From nazi zombies to Amazonian cannibals, this article compiles all the most wicked (and often unintentionally jocular) gore horror movies out there.
What are gore horror movies?
Although the roots of gore, also known as splatter horror, date back to the early 20th century, cinema acted as the catalyst for the resurgence of gore around the 40s, the 50s, and the 60s. While many films in that era were monster movies – low-budget efforts that were often free to watch in theatres – gore movies and slashers benefitted from rising interest.
As you may deduct from the current masters of horrors, gore was prolifically explored in Japan (i.e. Jigoku (1960) by Nobuo Nakagawa) and The Great Britain (Terence Fisher’s The Curse of Frankenstein from 1957).
Let’s set aside the brief history lesson though.
What does gore actually mean?
What are the characteristics of this sub-genre?
First and foremost, gore horrors are bloody and focused entirely on the body aspect of fright. Most examples of gore movies incorporate tons of severed prostethic limbs, as well as liters of artificial blood and overall graphic violence. That violence, an inseparable part of gore horror, goes beyond extreme, becoming both excessive and lucid.
Furthermore, most horror films that delve into gore aren’t particularly rich in open interpretations and symbolism. Films such as Evil Dead (1981) or Dead Alive (1992) excel in the art of over-the-top practical effects, and since most of the budget goes into the designs, go figure out the payroll of the screenwriters.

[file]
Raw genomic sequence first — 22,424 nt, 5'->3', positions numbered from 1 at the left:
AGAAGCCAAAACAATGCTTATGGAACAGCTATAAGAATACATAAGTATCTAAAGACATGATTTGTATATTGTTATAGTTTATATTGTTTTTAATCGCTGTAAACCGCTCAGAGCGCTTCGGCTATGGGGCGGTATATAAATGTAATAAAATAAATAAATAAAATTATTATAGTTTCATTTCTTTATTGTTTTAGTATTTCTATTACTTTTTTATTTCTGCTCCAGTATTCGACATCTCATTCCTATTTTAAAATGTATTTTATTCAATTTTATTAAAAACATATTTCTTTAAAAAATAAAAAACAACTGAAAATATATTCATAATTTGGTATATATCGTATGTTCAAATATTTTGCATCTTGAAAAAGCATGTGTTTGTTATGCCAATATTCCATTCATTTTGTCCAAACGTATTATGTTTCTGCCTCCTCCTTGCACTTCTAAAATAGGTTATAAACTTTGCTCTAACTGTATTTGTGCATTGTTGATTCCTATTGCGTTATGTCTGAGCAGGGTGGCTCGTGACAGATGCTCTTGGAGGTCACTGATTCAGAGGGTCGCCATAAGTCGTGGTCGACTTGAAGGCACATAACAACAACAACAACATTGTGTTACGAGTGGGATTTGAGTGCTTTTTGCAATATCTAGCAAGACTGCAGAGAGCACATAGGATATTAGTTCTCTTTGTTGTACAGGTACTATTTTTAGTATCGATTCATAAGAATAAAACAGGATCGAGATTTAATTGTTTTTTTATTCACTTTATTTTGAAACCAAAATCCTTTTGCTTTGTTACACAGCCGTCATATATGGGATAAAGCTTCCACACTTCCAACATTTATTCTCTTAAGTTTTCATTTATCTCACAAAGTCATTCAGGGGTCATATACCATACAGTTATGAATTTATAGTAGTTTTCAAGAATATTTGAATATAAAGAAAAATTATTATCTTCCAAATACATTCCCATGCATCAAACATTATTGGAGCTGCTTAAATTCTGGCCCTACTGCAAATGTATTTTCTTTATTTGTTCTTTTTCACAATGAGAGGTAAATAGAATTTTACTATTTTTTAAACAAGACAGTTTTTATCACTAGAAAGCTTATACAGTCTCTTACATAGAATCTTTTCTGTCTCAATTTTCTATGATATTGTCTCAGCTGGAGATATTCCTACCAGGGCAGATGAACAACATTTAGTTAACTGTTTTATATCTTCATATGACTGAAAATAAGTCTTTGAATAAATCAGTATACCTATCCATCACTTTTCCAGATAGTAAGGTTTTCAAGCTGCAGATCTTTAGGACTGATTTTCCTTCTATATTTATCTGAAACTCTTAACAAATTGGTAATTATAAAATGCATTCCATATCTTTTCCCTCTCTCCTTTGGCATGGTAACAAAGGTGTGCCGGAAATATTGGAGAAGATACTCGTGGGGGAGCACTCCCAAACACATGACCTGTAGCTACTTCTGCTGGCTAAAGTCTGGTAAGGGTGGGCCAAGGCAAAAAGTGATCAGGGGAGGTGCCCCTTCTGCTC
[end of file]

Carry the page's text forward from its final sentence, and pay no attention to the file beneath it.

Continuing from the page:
Now, shall we proceed and see what are some of the splatter horror gems you should add to your watchlist?
Top 12 Gore Horror Movies
Dead Snow (2009)
Ah, the Norwegian classic.
Dead Snow (2009) (often referred to as “Zombie SS”) is a truly cult slasher.
Set against the snowy Norwegian mountains, Dead Snow (2009) tells the story of a few friends, who rent a cabin in the woods. Upon arrival, they find a treasure, which happens to wake a squadron of nazis from the dead, who were buried in the mountains.
My first thought when Dead Snow (2009) was first announced, was that the over-the-top aesthetic of the film could be disastrous. A bunch of people fighting off zombie nazis? That can’t work.
However, the director Tommy Wirkola has turned this ridiculous idea into a fairly entertaining, well-executed gore horror movie. Wirkola balances humor and violence perfectly. Dead Snow (2009) fully embraces the idiocy of its concept, and no matter how ludicrous it gets, the Norwegian filmmaker proves absurd ideas for horror movies can turn out great (looking at you, Tom Six).
The House of 1000 Corpses (2003)
Rob Zombie is a figure that doesn’t bring people together.
In fact, he’s either hated or loved (the latter seems to be the minority), though avid fans of gore tend to find his creations side-splitting.
Zombie paved his way into gore horror by devising a family of jokes-cracking, ruthless monsters called Fireflies, and The House Of 1000 Corpses (2003) introduced the characters. The movie follows two young couples who come across the Fireflies, and the consequences of this encounter end quite badly for the traveling four.